Project description:Human microbiota plays an indispensable role in physiology, nutrition and most significantly, in imparting immunity. The role of microbiota has remained cryptic for years, until recently meticulous studies revealed the interaction and dynamics of these microbial communities. This diversified state is governed by hormonal, behavioral and physio-chemical changes in the genital tract. Many inclusive studies have revealed "Lactobacillus" to be the most dominant member of vaginal flora in most of the healthy, reproductive age group and pregnant females. A total of five community state types have been described, out of which four are dominated by Lactobacillus while the fifth one by facultative or strict anaerobic species. A variation between species stability and gestational age has also been revealed. Studies have divulged a significant higher stability of vaginal microbiota in early stages of pregnancy and the same increased subsequently. Inter-species and racial variation has shown women belonging to White, Asian, and Caucasian race to harbor more of the anaerobic flora. The vaginal microbiome in pregnancy play a significant role in preterm and spontaneous labor. This Lactobacillus-rich microbiome falls tremendously, becoming more diverse in post-partum period. Apart from these known bacterial communities in human vagina, other microbial communities have also been traced. The major fragment is constituted by vaginal viral virome and very little information exists in relation to vaginal mycobiome. Studies have revealed the abundance of ds DNA viruses in vaginal microbiome, followed by ssDNA, and few unidentified viruses. The eukaryotic viruses detected were very few, with Herpesvirales, and Papillomaviridae being the only pathogenic ones. This flora is transmitted to infants either via maternal gut, vagina or breast milk. Recent studies have given an insight for vaginal microbiome, dissociating the old concept of "healthy" and "diseased." However, more extensive studies are required to study evolution of virome and mycobiome in relation to their association with bacterial communities; to establish and decode full array of vaginal virome under the influence of genotypic and environmental factors, using novel bioinformatic, multi-omic, statistical model, and CRISPR/Cas approaches.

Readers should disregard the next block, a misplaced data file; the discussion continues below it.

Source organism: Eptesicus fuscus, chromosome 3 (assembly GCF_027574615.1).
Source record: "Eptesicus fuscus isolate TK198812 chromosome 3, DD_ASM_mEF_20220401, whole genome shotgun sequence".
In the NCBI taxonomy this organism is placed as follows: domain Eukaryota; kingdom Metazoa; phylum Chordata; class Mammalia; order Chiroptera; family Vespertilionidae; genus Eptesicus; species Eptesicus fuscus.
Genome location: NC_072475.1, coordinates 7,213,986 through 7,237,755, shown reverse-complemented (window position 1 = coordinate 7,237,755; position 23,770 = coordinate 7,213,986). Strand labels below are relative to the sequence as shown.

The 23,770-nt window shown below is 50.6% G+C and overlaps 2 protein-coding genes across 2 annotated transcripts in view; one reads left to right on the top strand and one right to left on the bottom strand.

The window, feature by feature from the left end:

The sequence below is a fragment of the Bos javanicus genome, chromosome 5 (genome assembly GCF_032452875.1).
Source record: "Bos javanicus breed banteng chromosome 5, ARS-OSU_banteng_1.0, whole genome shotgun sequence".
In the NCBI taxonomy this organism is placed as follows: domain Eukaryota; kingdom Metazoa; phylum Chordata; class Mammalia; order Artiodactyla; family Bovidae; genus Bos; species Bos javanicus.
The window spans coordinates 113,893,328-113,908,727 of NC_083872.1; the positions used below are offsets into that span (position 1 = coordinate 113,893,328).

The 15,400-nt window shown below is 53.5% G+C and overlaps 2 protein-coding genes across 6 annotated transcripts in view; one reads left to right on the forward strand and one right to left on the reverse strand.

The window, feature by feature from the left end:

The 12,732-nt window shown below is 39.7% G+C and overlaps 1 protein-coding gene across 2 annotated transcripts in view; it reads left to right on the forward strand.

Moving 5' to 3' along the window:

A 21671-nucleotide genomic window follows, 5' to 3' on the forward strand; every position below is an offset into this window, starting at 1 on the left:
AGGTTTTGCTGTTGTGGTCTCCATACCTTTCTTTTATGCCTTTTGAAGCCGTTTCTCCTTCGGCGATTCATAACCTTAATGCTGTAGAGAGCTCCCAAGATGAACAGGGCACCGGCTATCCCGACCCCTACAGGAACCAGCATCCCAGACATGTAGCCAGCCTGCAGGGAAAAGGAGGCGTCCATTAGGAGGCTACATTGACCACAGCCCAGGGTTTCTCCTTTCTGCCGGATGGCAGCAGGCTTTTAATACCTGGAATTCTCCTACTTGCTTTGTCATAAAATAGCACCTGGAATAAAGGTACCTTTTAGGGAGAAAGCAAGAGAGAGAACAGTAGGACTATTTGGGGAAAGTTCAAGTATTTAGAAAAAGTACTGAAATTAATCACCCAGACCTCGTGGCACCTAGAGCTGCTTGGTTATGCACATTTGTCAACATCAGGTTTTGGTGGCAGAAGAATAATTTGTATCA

Project description:Vaginally administered antiviral agents may reduce the risk of HIV and HSV acquisition. Delivery of these drugs using intravaginal rings (IVRs) holds the potential benefits of improving adherence and decreasing systemic exposure, while maintaining steady-state drug levels in the vaginal tract. Elucidating how IVRs interact with the vaginal microbiome constitutes a critical step in evaluating the safety of these devices, as shifts the vaginal microbiome have been linked with several disease states. To date, clinical IVR trials have relied on culture-dependent methods that omit the high diversity of unculturable microbial population. Longitudinal, culture-independent characterization of the microbiota in vaginal samples from 6 women with recurrent genital HSV who used an acyclovir IVR was carried out and compared to the communities developing in biofilms on the IVR surface. The analysis utilized Illumina MiSeq sequence datasets generated from bar-coded amplicons of 16S rRNA gene fragments. Specific taxa in the vaginal communities of the study participants were found to be associated with the duration of recurrent genital HSV status and the number of HSV outbreaks. Taxonomic comparison of the vaginal and IVR biofilm communities did not reveal any significant differences, suggesting that the IVRs were not systematically enriched with members of the vaginal microbiome. Device usage did not alter the participants' vaginal microbial communities, within the confines of the current study design. Rigorous, molecular analysis of the effects of intravaginal devices on the corresponding microbial communities shows promise for integration with traditional approaches in the clinical evaluation of candidate products.